NCERT Notes For Class 11 Physics Chapter 1 Physical World

Class 11 Physics Chapter 1 Physical World

NCERT Notes For Class 11 Physics Chapter 1 Physical World, (Physics) exam are Students are taught thru NCERT books in some of state board and CBSE Schools.  As the chapter involves an end, there is an exercise provided to assist students prepare for evaluation.  Students need to clear up those exercises very well because the questions withinside the very last asked from those. 

Sometimes, students get stuck withinside the exercises and are not able to clear up all of the questions.  To assist students solve all of the questions and maintain their studies with out a doubt, we have provided step by step NCERT Notes for the students for all classes.  These answers will similarly help students in scoring better marks with the assist of properly illustrated Notes as a way to similarly assist the students and answering the questions right.

NCERT Notes For Class 11 Physics Chapter 1 Physical World

Class 11 Physics Chapter 1 Physical World



  • The word Science originates from the Latin verb Scientia meaning ‘to know’
  • Science is a systematic attempt to understand natural phenomena in as much detail and depth as possible, and use the knowledge so gained to predict, modify and control phenomena.


  • Systematic observations
  • controlled experiments
  • qualitative and quantitative reasoning
  • mathematical modeling
  • Prediction and verification or falsification of theories.


  • Physics is a basic discipline in the category of Natural Sciences
  • Physics as a study of the basic laws of nature and their manifestation in different natural phenomena
  • In Physics, we attempt to explain diverse physical phenomena in terms of a few concepts and laws.
  • The two approaches of physics are unification and reductionism.
  • Attempting to explain diverse physical phenomena with a few concepts and laws is unification.
  • An attempt to explain a macroscopic system in terms of its microscopic constituents is reductionism.


Macroscopic domain

  • The macroscopic domain includes phenomena at the laboratory, terrestrial and astronomical scales.
  • Classical Physics deals mainly with macroscopic phenomena and includes subjects like Mechanics, Electrodynamics, Optics and Thermodynamics.
  • Mechanics -founded on Newton’s laws of motion
  • Electrodynamics – deals with electric and magnetic phenomena associated with charged and magnetic bodies.
  • Optics – deals with the phenomena involving light
  • Thermodynamics. – it deals with systems in macroscopic equilibrium and is concerned with changes in internal energy, temperature, entropy, etc., of the system through external work and transfer of heat.

Microscopic domain

  • The microscopic domain includes atomic, molecular and nuclear phenomena.
  • Quantum Theory is currently accepted as the proper framework for explaining microscopic phenomena.

Link between technology and physics


Scientific principle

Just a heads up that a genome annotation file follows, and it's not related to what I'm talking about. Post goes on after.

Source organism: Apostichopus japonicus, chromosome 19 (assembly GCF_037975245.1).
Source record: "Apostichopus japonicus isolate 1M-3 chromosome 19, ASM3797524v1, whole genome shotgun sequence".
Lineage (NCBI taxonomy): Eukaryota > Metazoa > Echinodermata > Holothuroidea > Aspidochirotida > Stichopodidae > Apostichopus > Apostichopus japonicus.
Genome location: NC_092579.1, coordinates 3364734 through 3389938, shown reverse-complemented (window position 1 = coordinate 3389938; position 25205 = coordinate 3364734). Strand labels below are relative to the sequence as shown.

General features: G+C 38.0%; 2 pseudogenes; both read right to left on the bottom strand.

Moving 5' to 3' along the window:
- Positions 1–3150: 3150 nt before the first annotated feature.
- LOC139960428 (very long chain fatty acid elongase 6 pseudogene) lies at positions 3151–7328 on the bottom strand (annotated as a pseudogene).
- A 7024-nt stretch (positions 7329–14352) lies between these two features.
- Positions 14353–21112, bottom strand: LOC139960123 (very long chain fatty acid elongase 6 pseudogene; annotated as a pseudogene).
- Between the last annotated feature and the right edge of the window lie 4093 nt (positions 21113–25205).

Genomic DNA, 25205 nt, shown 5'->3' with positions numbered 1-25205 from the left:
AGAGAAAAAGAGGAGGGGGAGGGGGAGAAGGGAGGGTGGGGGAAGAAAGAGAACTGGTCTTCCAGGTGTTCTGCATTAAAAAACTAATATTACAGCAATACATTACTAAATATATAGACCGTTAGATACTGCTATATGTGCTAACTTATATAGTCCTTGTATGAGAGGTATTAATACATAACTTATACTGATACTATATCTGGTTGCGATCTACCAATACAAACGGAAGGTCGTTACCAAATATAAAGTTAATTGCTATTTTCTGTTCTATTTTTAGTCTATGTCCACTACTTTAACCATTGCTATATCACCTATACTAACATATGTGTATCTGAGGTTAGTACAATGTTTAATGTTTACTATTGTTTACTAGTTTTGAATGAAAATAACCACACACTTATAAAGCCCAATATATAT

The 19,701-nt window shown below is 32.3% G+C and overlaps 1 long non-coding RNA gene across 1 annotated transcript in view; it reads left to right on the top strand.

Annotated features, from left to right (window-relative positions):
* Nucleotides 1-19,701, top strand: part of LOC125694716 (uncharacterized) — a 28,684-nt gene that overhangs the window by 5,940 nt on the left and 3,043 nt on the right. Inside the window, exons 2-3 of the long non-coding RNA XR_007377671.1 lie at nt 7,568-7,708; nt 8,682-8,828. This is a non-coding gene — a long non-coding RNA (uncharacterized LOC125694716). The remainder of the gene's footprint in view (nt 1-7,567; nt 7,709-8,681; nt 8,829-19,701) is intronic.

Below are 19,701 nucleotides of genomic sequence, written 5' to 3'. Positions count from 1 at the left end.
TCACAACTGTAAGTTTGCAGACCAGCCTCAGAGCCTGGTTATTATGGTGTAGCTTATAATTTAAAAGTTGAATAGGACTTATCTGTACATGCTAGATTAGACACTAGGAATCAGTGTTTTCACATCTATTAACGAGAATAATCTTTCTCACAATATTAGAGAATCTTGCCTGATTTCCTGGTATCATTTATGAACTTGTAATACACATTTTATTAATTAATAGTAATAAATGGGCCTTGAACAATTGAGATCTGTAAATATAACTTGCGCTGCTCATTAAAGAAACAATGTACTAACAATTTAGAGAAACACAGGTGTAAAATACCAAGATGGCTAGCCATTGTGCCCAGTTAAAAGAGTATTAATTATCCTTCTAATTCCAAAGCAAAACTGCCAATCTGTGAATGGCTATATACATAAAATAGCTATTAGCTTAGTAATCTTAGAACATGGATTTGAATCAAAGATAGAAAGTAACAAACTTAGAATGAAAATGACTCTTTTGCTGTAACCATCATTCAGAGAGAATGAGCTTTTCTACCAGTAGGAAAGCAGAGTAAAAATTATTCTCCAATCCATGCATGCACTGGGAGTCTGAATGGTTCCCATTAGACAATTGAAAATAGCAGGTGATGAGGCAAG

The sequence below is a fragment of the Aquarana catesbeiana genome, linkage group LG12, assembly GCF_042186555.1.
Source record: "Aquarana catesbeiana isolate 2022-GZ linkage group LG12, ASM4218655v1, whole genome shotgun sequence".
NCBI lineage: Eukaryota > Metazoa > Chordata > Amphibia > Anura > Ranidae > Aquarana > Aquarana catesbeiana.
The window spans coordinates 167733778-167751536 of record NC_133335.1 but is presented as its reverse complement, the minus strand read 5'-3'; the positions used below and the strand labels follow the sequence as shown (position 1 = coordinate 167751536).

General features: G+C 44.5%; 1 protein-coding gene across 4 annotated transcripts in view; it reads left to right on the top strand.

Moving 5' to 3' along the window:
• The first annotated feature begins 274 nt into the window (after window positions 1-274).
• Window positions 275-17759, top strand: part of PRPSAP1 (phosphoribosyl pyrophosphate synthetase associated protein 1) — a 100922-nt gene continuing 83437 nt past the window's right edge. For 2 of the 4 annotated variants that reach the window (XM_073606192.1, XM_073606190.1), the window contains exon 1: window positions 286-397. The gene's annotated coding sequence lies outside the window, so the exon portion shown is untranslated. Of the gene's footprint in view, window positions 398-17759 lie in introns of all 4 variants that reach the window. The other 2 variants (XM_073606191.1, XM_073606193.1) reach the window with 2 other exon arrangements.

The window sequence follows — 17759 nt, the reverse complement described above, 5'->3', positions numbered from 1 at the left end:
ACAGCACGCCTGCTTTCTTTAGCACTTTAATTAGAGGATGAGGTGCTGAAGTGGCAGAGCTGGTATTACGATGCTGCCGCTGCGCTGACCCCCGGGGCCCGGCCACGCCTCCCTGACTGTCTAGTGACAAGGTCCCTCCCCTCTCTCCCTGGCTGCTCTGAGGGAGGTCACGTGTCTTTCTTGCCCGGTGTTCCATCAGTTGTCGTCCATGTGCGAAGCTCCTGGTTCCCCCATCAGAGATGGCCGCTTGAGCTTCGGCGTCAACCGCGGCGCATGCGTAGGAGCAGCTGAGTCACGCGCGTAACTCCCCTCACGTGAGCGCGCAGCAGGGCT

Steam engine

Laws of thermodynamics

Nuclear reactor

Controlled nuclear fission

Radio and TV

Generation, propagation and detection of electromagnetic waves


Digital logic


Light amplification by stimulated emission of radiation

Production of ultrahigh magnetic fields


Rocket propulsion

Newton’s laws of motion

Electric generator

Faraday’s laws of electromagnetic induction

hydroelectric power

Conversion of gravitational potential energy in to electrical energy


Bernoulli’s principle in fluid dynamics

Particle accelerators

Motion of charged particles in electromagnetic fields


Reflection of ultrasonic waves

Optical fibres

Total internal reflection of light

Electron microscope

Wave nature of electrons


Photoelectric effect



  • Gravitational force
  • Electromagnetic force
  • Strong nuclear force
  • Weak Nuclear force

Gravitational force

  • Force of mutual attraction between two weak bodies due to their masses.
  • It is a universal force.
  • It is a non-contact force.
  • Obeys inverse square law.
  • Weakest force of all forces.
  • Long range force.
  • Independent of intervening medium.

Electromagnetic force

  • The force between charged particles.
  • May be repulsive or attractive.
  • Depends on the intervening medium.
  • Large compared to gravitational force.
  • Acts over large distances.
  • Electric force between two protons, for example, is 1036 times the gravitational force between them, for any fixed distance.
  • The forces like ‘tension’, ‘friction’, ‘normal force’, ‘spring force’, etc. are electromagnetic.

Strong nuclear force

  • The strong nuclear force binds protons and neutrons in a nucleus.
  • Attractive in nature.
  • Strongest force in nature-about 100 times the electromagnetic force in strength.
  • It is charge-independent and acts equally between a proton and a proton, a neutron and a neutron, and a proton and a neutron.
  • Short range force-about nuclear dimensions.

Weak nuclear force

  • Appears only in certain nuclear processes such as the β-decay of a nucleus.
  • In β-decay, the nucleus emits an electron and an uncharged particle called neutrino.
  • The electron and neutrino interacts through weak force.
  • not as weak as the gravitational force, but much weaker than the strong nuclear and electromagnetic forces.
  • The range of weak nuclear force is exceedingly small, of the order of 10-16m.

Ratio of strengths of forces

Strong force > electromagnetic > force > gravitational

The ratio of strengths is 1: 10-2: 10-13: 10-39

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